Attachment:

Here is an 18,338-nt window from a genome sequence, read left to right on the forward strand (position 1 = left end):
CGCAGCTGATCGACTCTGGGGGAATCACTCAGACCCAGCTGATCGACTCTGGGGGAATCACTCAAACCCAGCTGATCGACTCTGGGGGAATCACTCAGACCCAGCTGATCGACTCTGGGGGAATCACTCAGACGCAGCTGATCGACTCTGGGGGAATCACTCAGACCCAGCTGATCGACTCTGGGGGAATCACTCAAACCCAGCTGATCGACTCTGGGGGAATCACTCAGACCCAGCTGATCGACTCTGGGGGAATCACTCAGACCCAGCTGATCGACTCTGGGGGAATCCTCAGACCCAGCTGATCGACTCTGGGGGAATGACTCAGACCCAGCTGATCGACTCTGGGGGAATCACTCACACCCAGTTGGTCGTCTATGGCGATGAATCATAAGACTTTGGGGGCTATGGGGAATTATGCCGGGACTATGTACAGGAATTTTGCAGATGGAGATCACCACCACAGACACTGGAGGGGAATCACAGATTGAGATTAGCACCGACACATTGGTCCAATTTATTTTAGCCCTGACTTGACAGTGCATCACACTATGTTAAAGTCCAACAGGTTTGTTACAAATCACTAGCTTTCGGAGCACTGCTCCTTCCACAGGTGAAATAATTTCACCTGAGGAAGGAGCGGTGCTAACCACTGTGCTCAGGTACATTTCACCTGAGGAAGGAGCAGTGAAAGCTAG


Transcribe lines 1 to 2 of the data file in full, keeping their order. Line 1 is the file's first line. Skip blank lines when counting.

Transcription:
Here is an 18,338-nt window from a genome sequence, read left to right on the forward strand (position 1 = left end):
CGCAGCTGATCGACTCTGGGGGAATCACTCAGACCCAGCTGATCGACTCTGGGGGAATCACTCAAACCCAGCTGATCGACTCTGGGGGAATCACTCAGACCCAGCTGATCGACTCTGGGGGAATCACTCAGACGCAGCTGATCGACTCTGGGGGAATCACTCAGACCCAGCTGATCGACTCTGGGGGAATCACTCAAACCCAGCTGATCGACTCTGGGGGAATCACTCAGACCCAGCTGATCGACTCTGGGGGAATCACTCAGACCCAGCTGATCGACTCTGGGGGAATCCTCAGACCCAGCTGATCGACTCTGGGGGAATGACTCAGACCCAGCTGATCGACTCTGGGGGAATCACTCACACCCAGTTGGTCGTCTATGGCGATGAATCATAAGACTTTGGGGGCTATGGGGAATTATGCCGGGACTATGTACAGGAATTTTGCAGATGGAGATCACCACCACAGACACTGGAGGGGAATCACAGATTGAGATTAGCACCGACACATTGGTCCAATTTATTTTAGCCCTGACTTGACAGTGCATCACACTATGTTAAAGTCCAACAGGTTTGTTACAAATCACTAGCTTTCGGAGCACTGCTCCTTCCACAGGTGAAATAATTTCACCTGAGGAAGGAGCGGTGCTAACCACTGTGCTCAGGTACATTTCACCTGAGGAAGGAGCAGTGAAAGCTAG